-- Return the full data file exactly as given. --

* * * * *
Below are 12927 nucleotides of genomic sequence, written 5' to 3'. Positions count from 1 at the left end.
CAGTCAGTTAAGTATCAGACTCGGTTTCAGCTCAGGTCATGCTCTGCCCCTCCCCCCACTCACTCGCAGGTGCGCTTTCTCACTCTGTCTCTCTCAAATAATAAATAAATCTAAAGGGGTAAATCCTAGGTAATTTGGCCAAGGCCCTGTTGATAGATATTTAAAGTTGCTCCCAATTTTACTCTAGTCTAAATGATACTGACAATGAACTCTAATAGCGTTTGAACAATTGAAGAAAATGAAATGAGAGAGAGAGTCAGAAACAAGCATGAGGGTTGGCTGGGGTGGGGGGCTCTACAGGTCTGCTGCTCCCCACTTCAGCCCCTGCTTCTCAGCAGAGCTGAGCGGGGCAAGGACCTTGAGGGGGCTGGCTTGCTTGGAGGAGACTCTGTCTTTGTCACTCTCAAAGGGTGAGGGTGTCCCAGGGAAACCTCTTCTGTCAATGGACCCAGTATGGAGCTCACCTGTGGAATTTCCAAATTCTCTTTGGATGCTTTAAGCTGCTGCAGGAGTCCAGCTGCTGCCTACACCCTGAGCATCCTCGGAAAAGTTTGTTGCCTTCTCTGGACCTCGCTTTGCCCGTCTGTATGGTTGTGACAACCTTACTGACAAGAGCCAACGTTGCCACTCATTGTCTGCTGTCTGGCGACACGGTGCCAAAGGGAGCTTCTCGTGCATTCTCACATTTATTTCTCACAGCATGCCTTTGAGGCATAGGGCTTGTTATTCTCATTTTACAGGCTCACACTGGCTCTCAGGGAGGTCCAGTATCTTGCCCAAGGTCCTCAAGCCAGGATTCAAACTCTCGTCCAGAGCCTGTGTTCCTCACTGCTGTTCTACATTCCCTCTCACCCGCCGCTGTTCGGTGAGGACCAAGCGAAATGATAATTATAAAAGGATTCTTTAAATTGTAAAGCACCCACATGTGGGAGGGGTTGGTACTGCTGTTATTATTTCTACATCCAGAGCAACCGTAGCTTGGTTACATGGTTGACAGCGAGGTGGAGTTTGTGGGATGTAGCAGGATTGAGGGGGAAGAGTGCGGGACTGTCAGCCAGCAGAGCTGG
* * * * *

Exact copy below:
Below are 12927 nucleotides of genomic sequence, written 5' to 3'. Positions count from 1 at the left end.
CAGTCAGTTAAGTATCAGACTCGGTTTCAGCTCAGGTCATGCTCTGCCCCTCCCCCCACTCACTCGCAGGTGCGCTTTCTCACTCTGTCTCTCTCAAATAATAAATAAATCTAAAGGGGTAAATCCTAGGTAATTTGGCCAAGGCCCTGTTGATAGATATTTAAAGTTGCTCCCAATTTTACTCTAGTCTAAATGATACTGACAATGAACTCTAATAGCGTTTGAACAATTGAAGAAAATGAAATGAGAGAGAGAGTCAGAAACAAGCATGAGGGTTGGCTGGGGTGGGGGGCTCTACAGGTCTGCTGCTCCCCACTTCAGCCCCTGCTTCTCAGCAGAGCTGAGCGGGGCAAGGACCTTGAGGGGGCTGGCTTGCTTGGAGGAGACTCTGTCTTTGTCACTCTCAAAGGGTGAGGGTGTCCCAGGGAAACCTCTTCTGTCAATGGACCCAGTATGGAGCTCACCTGTGGAATTTCCAAATTCTCTTTGGATGCTTTAAGCTGCTGCAGGAGTCCAGCTGCTGCCTACACCCTGAGCATCCTCGGAAAAGTTTGTTGCCTTCTCTGGACCTCGCTTTGCCCGTCTGTATGGTTGTGACAACCTTACTGACAAGAGCCAACGTTGCCACTCATTGTCTGCTGTCTGGCGACACGGTGCCAAAGGGAGCTTCTCGTGCATTCTCACATTTATTTCTCACAGCATGCCTTTGAGGCATAGGGCTTGTTATTCTCATTTTACAGGCTCACACTGGCTCTCAGGGAGGTCCAGTATCTTGCCCAAGGTCCTCAAGCCAGGATTCAAACTCTCGTCCAGAGCCTGTGTTCCTCACTGCTGTTCTACATTCCCTCTCACCCGCCGCTGTTCGGTGAGGACCAAGCGAAATGATAATTATAAAAGGATTCTTTAAATTGTAAAGCACCCACATGTGGGAGGGGTTGGTACTGCTGTTATTATTTCTACATCCAGAGCAACCGTAGCTTGGTTACATGGTTGACAGCGAGGTGGAGTTTGTGGGATGTAGCAGGATTGAGGGGGAAGAGTGCGGGACTGTCAGCCAGCAGAGCTGG